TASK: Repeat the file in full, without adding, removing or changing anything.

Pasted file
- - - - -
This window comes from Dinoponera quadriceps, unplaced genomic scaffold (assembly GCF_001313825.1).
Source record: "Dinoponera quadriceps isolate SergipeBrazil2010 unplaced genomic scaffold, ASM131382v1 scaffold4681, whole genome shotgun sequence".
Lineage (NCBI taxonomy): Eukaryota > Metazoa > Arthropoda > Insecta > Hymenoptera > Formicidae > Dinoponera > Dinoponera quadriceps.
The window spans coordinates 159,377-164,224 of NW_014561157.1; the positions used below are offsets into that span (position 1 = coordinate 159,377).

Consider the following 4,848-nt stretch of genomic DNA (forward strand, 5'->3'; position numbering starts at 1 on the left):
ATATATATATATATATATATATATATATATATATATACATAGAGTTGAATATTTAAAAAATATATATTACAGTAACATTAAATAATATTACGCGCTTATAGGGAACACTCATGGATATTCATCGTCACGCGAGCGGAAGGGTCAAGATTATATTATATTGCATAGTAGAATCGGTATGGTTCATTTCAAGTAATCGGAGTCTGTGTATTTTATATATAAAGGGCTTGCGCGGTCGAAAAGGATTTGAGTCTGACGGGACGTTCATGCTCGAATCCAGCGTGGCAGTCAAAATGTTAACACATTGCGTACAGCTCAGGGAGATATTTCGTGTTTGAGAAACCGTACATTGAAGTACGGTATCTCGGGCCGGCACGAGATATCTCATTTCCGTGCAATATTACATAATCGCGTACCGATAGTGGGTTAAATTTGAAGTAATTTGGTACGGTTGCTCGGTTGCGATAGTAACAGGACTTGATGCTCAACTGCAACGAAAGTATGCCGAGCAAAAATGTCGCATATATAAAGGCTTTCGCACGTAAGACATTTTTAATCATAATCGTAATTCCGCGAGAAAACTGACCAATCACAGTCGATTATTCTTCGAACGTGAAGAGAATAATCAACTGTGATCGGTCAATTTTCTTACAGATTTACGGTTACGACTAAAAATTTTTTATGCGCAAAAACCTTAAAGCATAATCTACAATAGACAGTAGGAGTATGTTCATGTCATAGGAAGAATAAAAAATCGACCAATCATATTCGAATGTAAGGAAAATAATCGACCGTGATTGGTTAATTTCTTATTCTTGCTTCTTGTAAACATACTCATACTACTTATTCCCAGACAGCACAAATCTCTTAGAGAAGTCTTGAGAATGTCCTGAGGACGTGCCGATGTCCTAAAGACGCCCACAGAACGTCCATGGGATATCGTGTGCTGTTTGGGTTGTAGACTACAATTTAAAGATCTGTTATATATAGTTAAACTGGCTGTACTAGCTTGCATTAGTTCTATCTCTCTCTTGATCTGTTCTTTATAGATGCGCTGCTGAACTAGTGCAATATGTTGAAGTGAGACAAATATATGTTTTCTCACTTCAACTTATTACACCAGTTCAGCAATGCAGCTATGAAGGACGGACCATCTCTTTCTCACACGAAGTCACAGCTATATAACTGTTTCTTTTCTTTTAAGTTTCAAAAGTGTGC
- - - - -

This window comes from Dinoponera quadriceps, unplaced genomic scaffold (assembly GCF_001313825.1).
Source record: "Dinoponera quadriceps isolate SergipeBrazil2010 unplaced genomic scaffold, ASM131382v1 scaffold4681, whole genome shotgun sequence".
Lineage (NCBI taxonomy): Eukaryota > Metazoa > Arthropoda > Insecta > Hymenoptera > Formicidae > Dinoponera > Dinoponera quadriceps.
The window spans coordinates 159,377-164,224 of NW_014561157.1; the positions used below are offsets into that span (position 1 = coordinate 159,377).

Consider the following 4,848-nt stretch of genomic DNA (forward strand, 5'->3'; position numbering starts at 1 on the left):
ATATATATATATATATATATATATATATATATATATACATAGAGTTGAATATTTAAAAAATATATATTACAGTAACATTAAATAATATTACGCGCTTATAGGGAACACTCATGGATATTCATCGTCACGCGAGCGGAAGGGTCAAGATTATATTATATTGCATAGTAGAATCGGTATGGTTCATTTCAAGTAATCGGAGTCTGTGTATTTTATATATAAAGGGCTTGCGCGGTCGAAAAGGATTTGAGTCTGACGGGACGTTCATGCTCGAATCCAGCGTGGCAGTCAAAATGTTAACACATTGCGTACAGCTCAGGGAGATATTTCGTGTTTGAGAAACCGTACATTGAAGTACGGTATCTCGGGCCGGCACGAGATATCTCATTTCCGTGCAATATTACATAATCGCGTACCGATAGTGGGTTAAATTTGAAGTAATTTGGTACGGTTGCTCGGTTGCGATAGTAACAGGACTTGATGCTCAACTGCAACGAAAGTATGCCGAGCAAAAATGTCGCATATATAAAGGCTTTCGCACGTAAGACATTTTTAATCATAATCGTAATTCCGCGAGAAAACTGACCAATCACAGTCGATTATTCTTCGAACGTGAAGAGAATAATCAACTGTGATCGGTCAATTTTCTTACAGATTTACGGTTACGACTAAAAATTTTTTATGCGCAAAAACCTTAAAGCATAATCTACAATAGACAGTAGGAGTATGTTCATGTCATAGGAAGAATAAAAAATCGACCAATCATATTCGAATGTAAGGAAAATAATCGACCGTGATTGGTTAATTTCTTATTCTTGCTTCTTGTAAACATACTCATACTACTTATTCCCAGACAGCACAAATCTCTTAGAGAAGTCTTGAGAATGTCCTGAGGACGTGCCGATGTCCTAAAGACGCCCACAGAACGTCCATGGGATATCGTGTGCTGTTTGGGTTGTAGACTACAATTTAAAGATCTGTTATATATAGTTAAACTGGCTGTACTAGCTTGCATTAGTTCTATCTCTCTCTTGATCTGTTCTTTATAGATGCGCTGCTGAACTAGTGCAATATGTTGAAGTGAGACAAATATATGTTTTCTCACTTCAACTTATTACACCAGTTCAGCAATGCAGCTATGAAGGACGGACCATCTCTTTCTCACACGAAGTCACAGCTATATAACTGTTTCTTTTCTTTTAAGTTTCAAAAGTGTGC